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NEWS

November 11, 2009

RSU to Offer Native American Heritage Festival Nov. 21

Traditional storytelling, free arts and craft workshops for children and adults, a stomp dance and native food will highlight the 2009 Native American Heritage Festival on Saturday, Nov. 21, at Rogers State University.

The festival, which is free and open to the public, will be held from 10 a.m. to 10 p.m. in various locations on the RSU campus in Claremore.

The RSU Native American Heritage Festival is part of the university's year-long Centennial Celebration in 2009.

The event is co-sponsored by the RSU Native American Student Association and RSU Department of Fine Arts.

"The festival will feature a wide variety of educational and entertaining events for the whole family," said Dr. Hugh Foley, RSU professor and festival organizer.

Free Cherokee arts and crafts classes will be offered for adults and children from 10 a.m. to 1 p.m. in Bushyhead Fieldhouse. Participants can learn how to make corn husk dolls, baskets, cane flutes, beaded necklaces and dream catchers in a "make it and take it" format.

Leon Hawzipta will present native Kiowa storytelling at 1 p.m. in the Will Rogers Auditorium.

Jack Anquoe, Jr., who is Kiowa and Cherokee, will present a powwow singing workshop at 2 p.m. in Bushyhead Fieldhouse.

Cora Flute, of Cherokee descent, will present "How to Make Kanuchi" from 3 to 5 p.m. in the fieldhouse.

Several Native American artists and craftsmen will present their art at the festival.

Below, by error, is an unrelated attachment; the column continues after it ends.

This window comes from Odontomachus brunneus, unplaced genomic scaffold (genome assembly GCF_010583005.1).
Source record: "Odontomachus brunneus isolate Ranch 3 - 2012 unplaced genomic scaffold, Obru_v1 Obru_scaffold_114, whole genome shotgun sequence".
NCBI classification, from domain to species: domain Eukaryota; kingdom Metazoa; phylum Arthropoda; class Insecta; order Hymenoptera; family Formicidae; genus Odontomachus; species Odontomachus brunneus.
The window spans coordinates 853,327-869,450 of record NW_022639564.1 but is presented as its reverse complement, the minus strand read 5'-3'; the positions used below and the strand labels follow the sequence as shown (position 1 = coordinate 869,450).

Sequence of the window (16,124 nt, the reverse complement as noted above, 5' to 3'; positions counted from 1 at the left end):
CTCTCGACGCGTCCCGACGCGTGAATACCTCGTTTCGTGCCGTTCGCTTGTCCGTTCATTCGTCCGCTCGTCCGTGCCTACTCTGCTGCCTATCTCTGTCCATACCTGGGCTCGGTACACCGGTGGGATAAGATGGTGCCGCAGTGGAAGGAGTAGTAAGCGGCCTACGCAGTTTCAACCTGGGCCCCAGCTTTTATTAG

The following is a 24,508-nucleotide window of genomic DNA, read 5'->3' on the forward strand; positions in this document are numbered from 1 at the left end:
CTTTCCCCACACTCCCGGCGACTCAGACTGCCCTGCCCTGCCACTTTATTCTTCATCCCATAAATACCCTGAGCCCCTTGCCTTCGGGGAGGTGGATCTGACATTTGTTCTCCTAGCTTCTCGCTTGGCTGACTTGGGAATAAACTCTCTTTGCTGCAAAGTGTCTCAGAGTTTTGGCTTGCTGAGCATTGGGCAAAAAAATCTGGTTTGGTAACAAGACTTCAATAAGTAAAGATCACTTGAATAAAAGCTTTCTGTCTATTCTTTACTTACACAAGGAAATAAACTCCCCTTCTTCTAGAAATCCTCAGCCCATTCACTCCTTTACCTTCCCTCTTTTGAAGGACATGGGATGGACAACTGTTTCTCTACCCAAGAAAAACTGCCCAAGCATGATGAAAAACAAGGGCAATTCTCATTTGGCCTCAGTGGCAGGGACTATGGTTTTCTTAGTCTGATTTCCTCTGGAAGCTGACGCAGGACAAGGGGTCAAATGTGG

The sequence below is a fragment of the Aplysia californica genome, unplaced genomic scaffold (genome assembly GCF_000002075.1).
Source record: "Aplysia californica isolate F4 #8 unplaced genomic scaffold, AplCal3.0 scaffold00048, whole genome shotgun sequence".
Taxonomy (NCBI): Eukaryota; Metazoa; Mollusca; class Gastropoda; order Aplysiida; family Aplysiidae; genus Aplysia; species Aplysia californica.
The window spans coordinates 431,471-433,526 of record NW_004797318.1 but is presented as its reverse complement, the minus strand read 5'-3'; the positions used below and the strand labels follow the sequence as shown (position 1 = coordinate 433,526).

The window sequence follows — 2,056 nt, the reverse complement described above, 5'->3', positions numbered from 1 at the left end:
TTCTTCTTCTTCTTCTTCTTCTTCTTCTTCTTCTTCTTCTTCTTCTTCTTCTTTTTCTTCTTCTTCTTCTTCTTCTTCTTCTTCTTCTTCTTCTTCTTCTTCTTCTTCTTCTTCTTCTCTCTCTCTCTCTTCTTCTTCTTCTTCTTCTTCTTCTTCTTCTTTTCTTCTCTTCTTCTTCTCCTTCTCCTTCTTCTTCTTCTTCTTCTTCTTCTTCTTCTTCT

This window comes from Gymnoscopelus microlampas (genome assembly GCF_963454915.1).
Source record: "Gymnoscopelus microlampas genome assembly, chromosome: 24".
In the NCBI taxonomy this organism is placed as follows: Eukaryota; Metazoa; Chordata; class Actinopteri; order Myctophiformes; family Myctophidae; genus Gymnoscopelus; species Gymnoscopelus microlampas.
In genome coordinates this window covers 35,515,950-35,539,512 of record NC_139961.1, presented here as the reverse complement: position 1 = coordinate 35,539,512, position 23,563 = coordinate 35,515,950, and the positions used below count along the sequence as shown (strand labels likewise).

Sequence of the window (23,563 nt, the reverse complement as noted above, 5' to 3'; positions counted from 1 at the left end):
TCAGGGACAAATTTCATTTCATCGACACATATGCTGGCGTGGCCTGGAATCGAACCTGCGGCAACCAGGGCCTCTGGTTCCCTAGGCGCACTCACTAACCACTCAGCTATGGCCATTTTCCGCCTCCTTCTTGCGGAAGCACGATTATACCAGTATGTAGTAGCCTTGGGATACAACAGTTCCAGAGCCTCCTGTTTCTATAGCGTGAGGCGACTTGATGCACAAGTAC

Following a dinner break from 5 to 7 p.m., a traditional Native American stomp dance will be held from 7 to 10 p.m. in the fieldhouse. The stomp dance will be hosted by the Tallahassee (Wvkokye) Ceremonial Grounds of the Muscogee (Creek) Nation. David Proctor (Muscogee) will be Mekko and Sam Proctor (Muscogee) will serve as Heles Hayv (advisor.) Roman Hill (Muscogee) will serve as emcee. All grounds, leaders and shell shakers are welcome to participate.

Concessions and raffle proceeds will benefit the RSU Native American Student Association.

The festival was funded by a grant from the Oklahoma Arts Council. Through state appropriations and grants from the National Endowment for Arts, the Oklahoma Arts Council funds more than 1,200 events annually with an estimated total attendance of more than 3.5 million. Projects funded by the Oklahoma Arts Council generally account for over $20 million in grants and matching funds distributed throughout Oklahoma's economy throughout the state's rural and urban communities.

For more information on the festival, call (918) 343-7566 or email hfoley@rsu.edu.